Chinas recently-imposed restrictions on importing recyclable material has had major repercussions on waste management in the UK but the biggest pain is yet to come.
The financial implications of the ban has predominantly been felt by local councils and waste management suppliers who are no longer able to obtain rebates on mixed recyclables that used to be shipped to China and are instead being hit with higher disposal costs for the same materials.
Conversely, commercial and industrial businesses in the UK have largely been insulated from the impact, with major waste management players prepared to take a hit on margin rather than pass all those costs onto their customers. Its an approach thats unsustainable. In the fullness of time, UK businesses will need to rethink their approach to managing waste as the true impact of Chinas ban finally shows its teeth.
The fees charged by many players in the UK waste collection industry have, for some time, failed to keep pace with a growing cost-base. In the past five years, the average cost-per-bin lift has grown by less than 6% but during the same period, landfill tax and RPI have increased by 4.2% and 8.2% respectively. The effect of the Chinese restrictions, and the increase in disposal costs as a result, will put additional pressure on waste collectors ultimately forcing them to raise prices.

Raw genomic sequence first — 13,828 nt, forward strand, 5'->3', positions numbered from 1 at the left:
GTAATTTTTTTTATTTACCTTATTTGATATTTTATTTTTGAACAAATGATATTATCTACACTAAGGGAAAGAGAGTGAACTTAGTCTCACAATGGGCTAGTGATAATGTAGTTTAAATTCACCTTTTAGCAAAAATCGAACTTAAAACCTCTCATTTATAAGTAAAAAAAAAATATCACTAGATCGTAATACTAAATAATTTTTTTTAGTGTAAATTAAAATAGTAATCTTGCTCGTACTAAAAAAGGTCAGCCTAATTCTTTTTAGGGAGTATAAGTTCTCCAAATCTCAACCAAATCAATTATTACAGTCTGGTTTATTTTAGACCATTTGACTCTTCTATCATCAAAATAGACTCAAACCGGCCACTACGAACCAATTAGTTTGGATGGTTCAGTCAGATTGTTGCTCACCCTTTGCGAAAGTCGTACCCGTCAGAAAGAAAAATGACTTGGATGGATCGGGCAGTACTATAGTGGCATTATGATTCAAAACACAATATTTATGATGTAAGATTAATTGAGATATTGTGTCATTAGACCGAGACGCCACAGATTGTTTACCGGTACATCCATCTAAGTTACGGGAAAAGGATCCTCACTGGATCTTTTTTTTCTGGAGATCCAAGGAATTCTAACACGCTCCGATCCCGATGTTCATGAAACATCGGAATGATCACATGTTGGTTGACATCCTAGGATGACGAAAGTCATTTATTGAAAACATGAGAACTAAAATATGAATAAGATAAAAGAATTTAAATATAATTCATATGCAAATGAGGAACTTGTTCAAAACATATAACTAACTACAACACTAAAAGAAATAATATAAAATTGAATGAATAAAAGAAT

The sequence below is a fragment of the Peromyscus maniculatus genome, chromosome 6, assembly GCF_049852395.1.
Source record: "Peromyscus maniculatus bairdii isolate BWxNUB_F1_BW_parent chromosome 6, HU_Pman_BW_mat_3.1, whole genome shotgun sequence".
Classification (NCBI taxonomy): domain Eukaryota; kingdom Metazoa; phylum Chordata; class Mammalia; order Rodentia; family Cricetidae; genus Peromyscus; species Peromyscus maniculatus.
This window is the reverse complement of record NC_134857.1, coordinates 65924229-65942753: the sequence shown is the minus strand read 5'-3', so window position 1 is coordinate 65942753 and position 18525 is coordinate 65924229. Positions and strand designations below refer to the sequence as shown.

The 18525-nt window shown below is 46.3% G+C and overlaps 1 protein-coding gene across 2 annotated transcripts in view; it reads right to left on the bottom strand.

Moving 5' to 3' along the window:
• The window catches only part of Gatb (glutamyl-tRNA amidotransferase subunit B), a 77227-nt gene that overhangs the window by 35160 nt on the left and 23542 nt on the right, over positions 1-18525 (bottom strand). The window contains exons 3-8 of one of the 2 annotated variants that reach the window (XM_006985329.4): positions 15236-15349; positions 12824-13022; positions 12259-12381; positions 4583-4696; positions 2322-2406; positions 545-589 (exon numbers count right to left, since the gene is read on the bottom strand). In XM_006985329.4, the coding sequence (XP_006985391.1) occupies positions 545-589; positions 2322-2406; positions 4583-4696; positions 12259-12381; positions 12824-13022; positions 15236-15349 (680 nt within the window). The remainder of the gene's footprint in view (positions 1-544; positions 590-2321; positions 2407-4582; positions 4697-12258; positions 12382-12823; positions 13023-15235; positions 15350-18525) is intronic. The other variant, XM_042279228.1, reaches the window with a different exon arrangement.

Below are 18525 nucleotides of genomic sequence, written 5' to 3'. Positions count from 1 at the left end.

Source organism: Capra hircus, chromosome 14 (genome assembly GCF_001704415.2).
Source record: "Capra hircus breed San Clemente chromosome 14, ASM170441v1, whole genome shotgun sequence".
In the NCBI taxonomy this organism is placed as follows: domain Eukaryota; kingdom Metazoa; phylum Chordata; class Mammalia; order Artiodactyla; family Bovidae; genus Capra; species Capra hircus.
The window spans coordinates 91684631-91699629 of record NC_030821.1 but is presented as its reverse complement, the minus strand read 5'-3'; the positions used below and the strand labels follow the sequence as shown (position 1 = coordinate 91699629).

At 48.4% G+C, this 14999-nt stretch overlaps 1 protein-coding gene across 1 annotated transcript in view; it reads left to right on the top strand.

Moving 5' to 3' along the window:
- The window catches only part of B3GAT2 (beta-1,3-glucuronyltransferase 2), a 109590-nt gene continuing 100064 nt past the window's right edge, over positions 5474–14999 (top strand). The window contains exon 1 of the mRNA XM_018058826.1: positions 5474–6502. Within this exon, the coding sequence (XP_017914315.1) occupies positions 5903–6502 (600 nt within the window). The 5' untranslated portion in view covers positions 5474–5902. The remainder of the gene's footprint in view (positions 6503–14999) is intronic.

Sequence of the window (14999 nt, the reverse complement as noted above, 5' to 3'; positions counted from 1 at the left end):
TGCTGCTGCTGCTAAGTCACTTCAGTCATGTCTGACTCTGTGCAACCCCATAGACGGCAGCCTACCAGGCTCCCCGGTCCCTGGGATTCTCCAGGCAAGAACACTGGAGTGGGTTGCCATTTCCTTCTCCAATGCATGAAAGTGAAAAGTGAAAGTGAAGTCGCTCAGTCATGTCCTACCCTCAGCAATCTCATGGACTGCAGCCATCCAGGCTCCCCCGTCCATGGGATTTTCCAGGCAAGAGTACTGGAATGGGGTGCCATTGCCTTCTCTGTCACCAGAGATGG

A common response has been for businesses to shift from using a mixed recycling bin to a cardboard-only bin with plastics and other mixed recyclables going into general waste. The approach may have some short-term benefits to the waste producer but it also plays lip service to the concept of environmental sustainability.
Businesses have an ethical responsibility to apply the waste hierarchy to ensure that all waste is segregated and presented for recycling wherever possible. Placing mixed recyclables in general waste shows a disregard for managing precious resource and encouraging a circular economy long-term benefits go beyond short economics.
There is a better way. Instead of focusing disposal costs per bin, businesses should take a closer look at the waste they produce and explore proactive ways of proactively reducing it. There are two simple steps to adopting this value-based approach.
Primarily, companies should identify a waste management partner that will work with them to literally lift the lid on their bins and their practices to identify avoidable waste within their businesses. This aspect alone can have great benefit but the second component is to establish behaviours that segregate unavoidable waste appropriately. This would ensure that, from a sustainability perspective, companies are doing the right thing.
There is a growing evidence base to show that managing waste more efficiently and responsibly can yield cost-savings but this comes only when we look beyond the immediate – a saving for tomorrow may require some investment today.
Fundamentally, until waste producers are willing to do the right thing and to manage waste efficiency within their businesses to view waste as a resource, to segregate unavoidable waste in the best way possible, to think carefully about where that waste is going and to pay a fair rate to ensure the material is recycled wherever possible the UK will continue to fall short of its environmental responsibilities. Moreover, many businesses will continue to pay over the odds for their waste management. And our planet will, ultimately, pay the highest price of all.
Chinas ban on the importation of mixed recyclables could be a watershed moment for waste management in the UK. But it doesnt have to be a crisis.
Stephen Cameron, businessdevelopment director, SWRnewstar